People at Mill Lane received outstanding care and support by a registered manager and staff team that were committed, passionate and knowledgeable. Staff were creative in helping people to express their views and people were consulted about all aspects of their care and support. People were provided with pictorial guidance and other communication tools to involve them in decisions. These various methods helped staff, alongside the person where possible, identify the persons aspirations and goals and plan the review of each person’s care.

Staff were flexible and responsive to people’s individual needs and preferences. Often finding creative and innovative ways to help people live a full and meaningful a life as possible. Staff were interested in and found out about people’s interests and supported them to maintain these. They knew people well and were skilled at engaging them in activities they enjoyed, including trips out. People lived busy social lives and took part in a wide range of interests, including teaching sign language and paid work that helped promote their confidence and well-being. Engagement in activities and support networks outside of the service was an important part of people’s lives. Staff enabled people to take a key role in the local community and were always looking to build further links.

There was a strong recognition from staff that people were individuals. Staff spoke enthusiastically about providing people with high quality, person-centred care. Staff were skilled at recognising when people were feeling vulnerable, needed reassurance and how this was to be given.

People’s wishes, ideas, suggestions and concerns were listened to, respected, and acted upon. Staff took time and strove to overcome any obstacles to help people achieve their aspirations and how people wanted to spend their time. This made people feel empowered and valued.

Staff knew how to protect people from risk and harm and how to report concerns. Information was provided in different formats, to help enable people to understand how to report any incidents of harm. Staff identified any accidents and incidents that happened and quick action was taken. Learning was shared with other staff, to reduce the risk of it happening again.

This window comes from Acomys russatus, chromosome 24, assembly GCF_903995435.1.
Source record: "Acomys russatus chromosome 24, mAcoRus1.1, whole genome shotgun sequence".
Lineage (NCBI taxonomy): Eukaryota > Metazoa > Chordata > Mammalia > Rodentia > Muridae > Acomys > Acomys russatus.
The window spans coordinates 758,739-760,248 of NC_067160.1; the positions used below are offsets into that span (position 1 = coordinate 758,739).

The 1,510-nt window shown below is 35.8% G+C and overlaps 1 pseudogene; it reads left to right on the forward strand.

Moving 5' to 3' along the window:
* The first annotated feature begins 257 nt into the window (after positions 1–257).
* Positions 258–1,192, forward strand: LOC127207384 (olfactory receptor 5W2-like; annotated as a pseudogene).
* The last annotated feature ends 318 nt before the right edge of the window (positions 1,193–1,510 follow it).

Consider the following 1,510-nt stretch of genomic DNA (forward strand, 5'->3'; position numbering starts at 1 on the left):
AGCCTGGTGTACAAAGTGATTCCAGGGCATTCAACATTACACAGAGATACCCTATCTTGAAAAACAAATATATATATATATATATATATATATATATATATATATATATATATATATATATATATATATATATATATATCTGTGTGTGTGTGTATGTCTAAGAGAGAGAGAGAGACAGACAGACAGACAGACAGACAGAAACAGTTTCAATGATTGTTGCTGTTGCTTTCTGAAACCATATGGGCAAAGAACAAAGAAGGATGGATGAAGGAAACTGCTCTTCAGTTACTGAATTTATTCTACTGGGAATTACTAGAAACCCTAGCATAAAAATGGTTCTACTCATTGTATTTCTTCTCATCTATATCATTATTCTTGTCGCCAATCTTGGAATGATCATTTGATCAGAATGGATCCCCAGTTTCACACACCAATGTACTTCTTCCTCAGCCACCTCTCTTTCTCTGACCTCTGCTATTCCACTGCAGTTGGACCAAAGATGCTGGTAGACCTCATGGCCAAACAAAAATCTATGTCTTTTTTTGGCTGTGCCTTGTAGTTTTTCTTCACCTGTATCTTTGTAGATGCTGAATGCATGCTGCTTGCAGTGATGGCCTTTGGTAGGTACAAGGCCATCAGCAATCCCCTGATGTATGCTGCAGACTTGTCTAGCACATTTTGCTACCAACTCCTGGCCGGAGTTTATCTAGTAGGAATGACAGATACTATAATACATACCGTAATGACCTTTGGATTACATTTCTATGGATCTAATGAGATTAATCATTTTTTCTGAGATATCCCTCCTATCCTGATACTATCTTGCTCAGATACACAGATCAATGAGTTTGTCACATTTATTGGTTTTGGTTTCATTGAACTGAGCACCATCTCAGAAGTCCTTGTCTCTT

Risk management plans provided detailed information for staff on how to reduce and monitor the risks to people’s health and welfare. Equipment and technology was used to increase people’s independence and support people’s well-being. People were having their medicines as prescribed. Staff were working with external health professionals and current guidance to promote people’s well-being.

An advocacy service was available to people to make sure their needs and wishes were communicated and listened to. People were supported to have maximum choice and control of their lives and staff supported them in the least restrictive way possible.

People received a kind and compassionate service from staff who knew their care and support needs very well. Staff maintained and promoted people’s privacy and dignity and respected their equality and diversity.

People were involved in the recruitment of potential new staff. Staff were trained to meet people’s care and support needs and development opportunities were in place for staff to increase their skills and knowledge. Supervisions and competency checks were in place to monitor and develop staff.

The provider and registered manager were experienced, skilled leaders who were committed to involving people, relatives, staff in the development of the service. People, their relatives, representatives, and staff were involved and enabled to make suggestions to improve how the service was run. Audit and governance systems were in place to monitor the service, to drive forward any sustained improvements required. The registered manager and their staff team linked up, communicated and worked with other organisations to ensure people’s well-being.

Rating at last inspection: This is the first inspection of this service since it underwent a registration change on 4 May 2018.

Why we inspected: This was a planned inspection as part of CQC’s routine inspection programme.

Follow up: We will continue to monitor intelligence we receive about the service until we return to visit as per our re-inspection programme. If any concerning information is received, we may inspect sooner.

For more details, please see the full report which is on the CQC website at www.cqc.org.uk